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Transcript
SES 4UI - Mr. J. Snyder
Learning Goals
 Student will be able to:
1) Explain the formation of all 3 types of sedimentary
rocks
2) Identify common types of sedimentary rocks.
Success Criteria
 Student will show their understanding by:
1) Understanding term used in Sedimentary rock
formation and identification
2) Explaining the geological environment in which
different sedimentary rocks form.
3) State the uses or importance of common
sedimentary rocks
Before We Start
Rock Identification Lab
Key Concepts
 Immediately following this
 Some of these slides provide
presentation, Students
should study the Rock
Identification Trays that
include sedimentary rocks.
 Samples 10 - 18 are
sedimentary rocks and
include clastic, chemical and
organic sedimentary rocks.
background information that
helps you to understand key
concepts. In order to allow
you to focus on key concepts:
1) Black font is used for key
concepts
2) Red font is used for
background information
 Remember once again -
Looking Deeper
geologists do not learn to
identify rocks just for the sake
of classification!
 A rock will tell the Geologist
the conditions in which the
rock formed! This is a key to
understanding conditions in
the past.
 For example when a geologist
sees this limestone road cut
and its fossils, it tells the
geologist that this region was
once a shallow, warm sea
teeming with ancient marine
creatures. The geologist can
also determine the economic
value of the rocks in that
region.
Sedimentary Rocks
 Rocks composed of particles derived from pre-existing
rocks or by the crystallization of minerals that were
held in solutions.
 A general characteristic of this group is the layering
or stratification.
The Weathering Process
 Terms: weathering
erosion
transport
deposition
lithification
cementation
 Weathering causes rock to be eroded at the earth’s
crust.
 Erosion is both a physical and chemical process.
Chemicals dissolved in water tend to break down the
less resistant minerals (mafic minerals, micas, etc.)
and leave resistant minerals (such as quartz and
feldspar) behind. Fragments of rock eroded from an
outcrop are called clasts.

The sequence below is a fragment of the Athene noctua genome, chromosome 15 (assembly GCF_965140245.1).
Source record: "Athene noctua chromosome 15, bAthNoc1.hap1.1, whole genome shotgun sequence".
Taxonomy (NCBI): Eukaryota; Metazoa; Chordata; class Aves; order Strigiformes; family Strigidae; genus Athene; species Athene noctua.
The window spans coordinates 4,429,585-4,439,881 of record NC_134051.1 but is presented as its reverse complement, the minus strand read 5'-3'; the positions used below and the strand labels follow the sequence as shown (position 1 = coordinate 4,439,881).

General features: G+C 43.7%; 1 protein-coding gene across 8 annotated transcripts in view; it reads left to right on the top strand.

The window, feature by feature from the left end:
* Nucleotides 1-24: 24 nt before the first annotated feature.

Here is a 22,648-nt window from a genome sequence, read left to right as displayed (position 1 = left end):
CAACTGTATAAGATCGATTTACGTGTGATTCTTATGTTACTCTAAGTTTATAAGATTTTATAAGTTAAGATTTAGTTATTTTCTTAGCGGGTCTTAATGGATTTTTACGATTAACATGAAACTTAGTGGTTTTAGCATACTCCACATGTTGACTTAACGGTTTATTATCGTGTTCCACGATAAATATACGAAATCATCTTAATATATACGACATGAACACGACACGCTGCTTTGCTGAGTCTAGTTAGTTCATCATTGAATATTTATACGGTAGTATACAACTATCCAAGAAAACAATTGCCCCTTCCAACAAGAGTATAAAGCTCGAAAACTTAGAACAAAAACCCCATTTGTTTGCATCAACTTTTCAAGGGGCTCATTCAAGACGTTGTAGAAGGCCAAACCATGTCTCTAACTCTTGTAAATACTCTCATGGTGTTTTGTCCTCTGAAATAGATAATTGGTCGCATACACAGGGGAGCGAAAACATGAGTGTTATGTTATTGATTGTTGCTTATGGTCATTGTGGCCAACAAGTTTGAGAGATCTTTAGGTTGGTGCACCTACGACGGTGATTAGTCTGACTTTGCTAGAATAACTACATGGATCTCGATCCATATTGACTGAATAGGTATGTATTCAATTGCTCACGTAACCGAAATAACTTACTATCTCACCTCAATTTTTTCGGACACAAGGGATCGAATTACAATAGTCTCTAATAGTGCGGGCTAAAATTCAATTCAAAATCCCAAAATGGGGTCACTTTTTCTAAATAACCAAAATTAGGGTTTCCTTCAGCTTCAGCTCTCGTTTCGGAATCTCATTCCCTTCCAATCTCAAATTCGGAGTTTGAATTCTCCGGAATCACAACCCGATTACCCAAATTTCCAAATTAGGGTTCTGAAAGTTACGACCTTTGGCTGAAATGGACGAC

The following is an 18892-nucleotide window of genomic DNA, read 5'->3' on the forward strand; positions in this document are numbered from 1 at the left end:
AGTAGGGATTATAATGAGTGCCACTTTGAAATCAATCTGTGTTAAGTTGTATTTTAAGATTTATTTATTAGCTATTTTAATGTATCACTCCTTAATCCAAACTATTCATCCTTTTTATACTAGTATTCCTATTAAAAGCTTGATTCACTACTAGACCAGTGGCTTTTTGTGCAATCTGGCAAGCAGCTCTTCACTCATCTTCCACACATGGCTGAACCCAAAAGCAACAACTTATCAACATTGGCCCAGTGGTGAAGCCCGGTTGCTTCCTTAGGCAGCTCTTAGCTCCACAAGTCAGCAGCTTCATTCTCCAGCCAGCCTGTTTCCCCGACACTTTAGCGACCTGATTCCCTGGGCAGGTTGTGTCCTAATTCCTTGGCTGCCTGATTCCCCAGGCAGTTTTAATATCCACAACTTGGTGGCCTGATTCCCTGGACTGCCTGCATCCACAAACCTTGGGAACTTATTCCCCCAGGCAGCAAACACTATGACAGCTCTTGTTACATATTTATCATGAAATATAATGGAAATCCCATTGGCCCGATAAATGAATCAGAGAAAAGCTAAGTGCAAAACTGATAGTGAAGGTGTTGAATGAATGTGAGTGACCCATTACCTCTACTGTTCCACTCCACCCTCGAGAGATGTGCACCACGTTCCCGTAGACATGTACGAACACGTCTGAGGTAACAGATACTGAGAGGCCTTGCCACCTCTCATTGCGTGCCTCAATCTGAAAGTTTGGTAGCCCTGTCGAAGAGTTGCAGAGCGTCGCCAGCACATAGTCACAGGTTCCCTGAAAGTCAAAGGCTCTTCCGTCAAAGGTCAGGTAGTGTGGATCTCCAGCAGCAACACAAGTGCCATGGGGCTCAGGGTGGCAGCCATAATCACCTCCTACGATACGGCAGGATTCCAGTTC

The Weathering Process
 Terms: weathering
erosion
transport
deposition
lithification
cementation
 Clasts are transported by rivers, streams, wind and
ocean currents
 Eroded sediments are transported and deposited by
water wind and ice. Deposition often occurs far from
the source of the rock. Major rivers can carry
continental sediments and deposit them in oceans
thousands of kilometers downstream.
Erosion
Wind Erosion
Size of clasts and sequence of
deposition
Glacial Erosion
Weathering
 Notice in the figure to
the right that rate that
minerals weather
(break down
chemically) is in the
exact opposite order to
Bowen’s Reaction
series. Basically more
silica-poor minerals
erode more slowly.
 Note: erosion tends to
be a physical process
while weathering is a
chemical process.
Deposition and Cementation
 As water slows down, the largest sediments are
deposited first followed by smaller and smaller
particles. As a result, sedimentary rocks are often
sorted into layers of different sized particles.
 As sediments are deposited in ever thicker layers,
pressure and temperature causes lithification.
 During lithification, water is squeezed out of the
sediments, the grains are compacted together and
then cemented into sedimentary rock. The cement
between the grains is often quartz and calcite.
Sedimentology and Stratigraphy
 These two sciences come together when :
1) Sedimentologists (sedimentary Geologists) identify
rock types in each layer and perhaps their identifying
fossil assemblages
2) Stratigraphers try to trace these layers over (often by
looking at the sequence of layers or again by using
fossil assemblages.
3) Using these sciences together, geologists can date or
find fossils, locate petroleum bearing rocks (and
areas where petroleum is trapped)
Sedimentology and Stratigraphy
The Morrison Formation
is famous because it hosts
some of the best
Dinosaur fossils in the
world.
Classifying Sedimentary Rocks
There are three groups of
sedimentary rocks:
 Clastic
 Chemical
 Organic (Biochemical)
Clastic Sedimentary Rocks
Clastic sedimentary rocks are those composed of rock
fragments that have been cemented together. They are
classified according to the predominant grain size present.
Using this scheme, they can be classified as:
Sediment
Particle Size
Rock Name
conglomerate
(rounded) or breccia
(angular grains)
>256 mm
boulder
64-256 mm
cobble
2-64 mm
pebble
0.0625 – 2 mm
sand
sandstone
0.0039 – 0.0625
mm
<0.0039 mm
silt
siltstone
mud
shale
Clastic Sedimentary Rocks
Conglomerate
Sandstone
Siltstone
(not included in the rock sets)
Breccia
Shale
Further Classification (Not in this course)
 In this course we will stick to the terms above, but
recognize that professional sedimentary geologists
require more precise terms. Prefixes can also be
added to indicate the dominant mineralogy. For
example, a quartz-rich sandstone is a quartzose
sandstone, a feldspar-rich sandstone is an arkose, a
mica-rich sandstone is a micaceous sandstone, and a
lithic-rich sandstone or shale is a greywacke.
 Quartz-rich sandstones are generally older because
they have undergone more erosion and chemical
weathering
Clastic Sedimentary Rock Types
change as you move downstream
 The clasts become smaller as they are transported
downstream – this is due to the fact that the river or
stream becomes slower and loses more energy
 The clasts change shape from more angular to more
rounded as they are transported downstream (due to
abrasion (erosion)
 The clasts become more sorted (the clasts have a more
uniform size) as you move downstream.
1) Clastic Sediment Rocks
Talus slopes
Mtn. Streams
Beaches
Alluvial Fans
Rivers (plains)

Oceans
Delta
Note that as a river moves downstream, its slope decreases and water
velocity decreases. The net effects] is that clasts are more rounded
downstream and are better sorted by size and Mineralogy
2) Chemical Sedimentary Rocks